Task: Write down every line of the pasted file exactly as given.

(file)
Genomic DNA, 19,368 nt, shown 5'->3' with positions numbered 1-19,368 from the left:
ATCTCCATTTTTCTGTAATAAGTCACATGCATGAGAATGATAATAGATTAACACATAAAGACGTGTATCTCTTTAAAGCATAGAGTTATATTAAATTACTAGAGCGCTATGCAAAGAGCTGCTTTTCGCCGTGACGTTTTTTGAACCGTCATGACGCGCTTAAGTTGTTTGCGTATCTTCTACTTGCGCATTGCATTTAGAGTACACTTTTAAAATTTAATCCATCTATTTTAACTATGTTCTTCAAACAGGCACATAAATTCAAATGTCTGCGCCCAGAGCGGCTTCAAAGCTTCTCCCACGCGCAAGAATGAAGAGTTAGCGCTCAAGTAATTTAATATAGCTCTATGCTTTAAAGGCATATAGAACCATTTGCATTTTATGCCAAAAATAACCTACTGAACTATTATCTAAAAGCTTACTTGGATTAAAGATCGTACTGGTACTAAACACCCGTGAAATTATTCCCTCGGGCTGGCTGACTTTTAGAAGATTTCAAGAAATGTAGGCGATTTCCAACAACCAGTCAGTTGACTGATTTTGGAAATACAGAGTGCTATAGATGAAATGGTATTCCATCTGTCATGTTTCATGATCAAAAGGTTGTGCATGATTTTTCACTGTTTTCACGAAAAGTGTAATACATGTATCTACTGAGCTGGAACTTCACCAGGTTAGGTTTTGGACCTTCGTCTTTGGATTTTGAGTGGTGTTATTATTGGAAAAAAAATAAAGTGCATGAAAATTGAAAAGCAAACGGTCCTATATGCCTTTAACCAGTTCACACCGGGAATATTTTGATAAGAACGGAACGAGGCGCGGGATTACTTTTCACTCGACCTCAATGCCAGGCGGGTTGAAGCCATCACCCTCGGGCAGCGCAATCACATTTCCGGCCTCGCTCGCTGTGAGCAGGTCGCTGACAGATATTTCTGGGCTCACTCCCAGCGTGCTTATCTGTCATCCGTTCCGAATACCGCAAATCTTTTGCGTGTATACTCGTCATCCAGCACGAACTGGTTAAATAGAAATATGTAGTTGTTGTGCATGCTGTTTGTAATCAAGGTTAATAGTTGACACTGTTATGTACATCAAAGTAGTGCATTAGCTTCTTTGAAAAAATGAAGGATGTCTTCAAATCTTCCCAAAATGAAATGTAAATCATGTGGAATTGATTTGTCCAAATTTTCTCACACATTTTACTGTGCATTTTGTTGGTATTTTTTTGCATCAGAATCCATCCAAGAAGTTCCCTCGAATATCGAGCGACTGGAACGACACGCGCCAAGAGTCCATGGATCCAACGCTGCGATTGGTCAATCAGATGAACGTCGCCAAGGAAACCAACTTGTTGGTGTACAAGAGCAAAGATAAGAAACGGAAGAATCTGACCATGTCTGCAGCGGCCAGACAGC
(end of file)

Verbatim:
Genomic DNA, 19,368 nt, shown 5'->3' with positions numbered 1-19,368 from the left:
ATCTCCATTTTTCTGTAATAAGTCACATGCATGAGAATGATAATAGATTAACACATAAAGACGTGTATCTCTTTAAAGCATAGAGTTATATTAAATTACTAGAGCGCTATGCAAAGAGCTGCTTTTCGCCGTGACGTTTTTTGAACCGTCATGACGCGCTTAAGTTGTTTGCGTATCTTCTACTTGCGCATTGCATTTAGAGTACACTTTTAAAATTTAATCCATCTATTTTAACTATGTTCTTCAAACAGGCACATAAATTCAAATGTCTGCGCCCAGAGCGGCTTCAAAGCTTCTCCCACGCGCAAGAATGAAGAGTTAGCGCTCAAGTAATTTAATATAGCTCTATGCTTTAAAGGCATATAGAACCATTTGCATTTTATGCCAAAAATAACCTACTGAACTATTATCTAAAAGCTTACTTGGATTAAAGATCGTACTGGTACTAAACACCCGTGAAATTATTCCCTCGGGCTGGCTGACTTTTAGAAGATTTCAAGAAATGTAGGCGATTTCCAACAACCAGTCAGTTGACTGATTTTGGAAATACAGAGTGCTATAGATGAAATGGTATTCCATCTGTCATGTTTCATGATCAAAAGGTTGTGCATGATTTTTCACTGTTTTCACGAAAAGTGTAATACATGTATCTACTGAGCTGGAACTTCACCAGGTTAGGTTTTGGACCTTCGTCTTTGGATTTTGAGTGGTGTTATTATTGGAAAAAAAATAAAGTGCATGAAAATTGAAAAGCAAACGGTCCTATATGCCTTTAACCAGTTCACACCGGGAATATTTTGATAAGAACGGAACGAGGCGCGGGATTACTTTTCACTCGACCTCAATGCCAGGCGGGTTGAAGCCATCACCCTCGGGCAGCGCAATCACATTTCCGGCCTCGCTCGCTGTGAGCAGGTCGCTGACAGATATTTCTGGGCTCACTCCCAGCGTGCTTATCTGTCATCCGTTCCGAATACCGCAAATCTTTTGCGTGTATACTCGTCATCCAGCACGAACTGGTTAAATAGAAATATGTAGTTGTTGTGCATGCTGTTTGTAATCAAGGTTAATAGTTGACACTGTTATGTACATCAAAGTAGTGCATTAGCTTCTTTGAAAAAATGAAGGATGTCTTCAAATCTTCCCAAAATGAAATGTAAATCATGTGGAATTGATTTGTCCAAATTTTCTCACACATTTTACTGTGCATTTTGTTGGTATTTTTTTGCATCAGAATCCATCCAAGAAGTTCCCTCGAATATCGAGCGACTGGAACGACACGCGCCAAGAGTCCATGGATCCAACGCTGCGATTGGTCAATCAGATGAACGTCGCCAAGGAAACCAACTTGTTGGTGTACAAGAGCAAAGATAAGAAACGGAAGAATCTGACCATGTCTGCAGCGGCCAGACAGC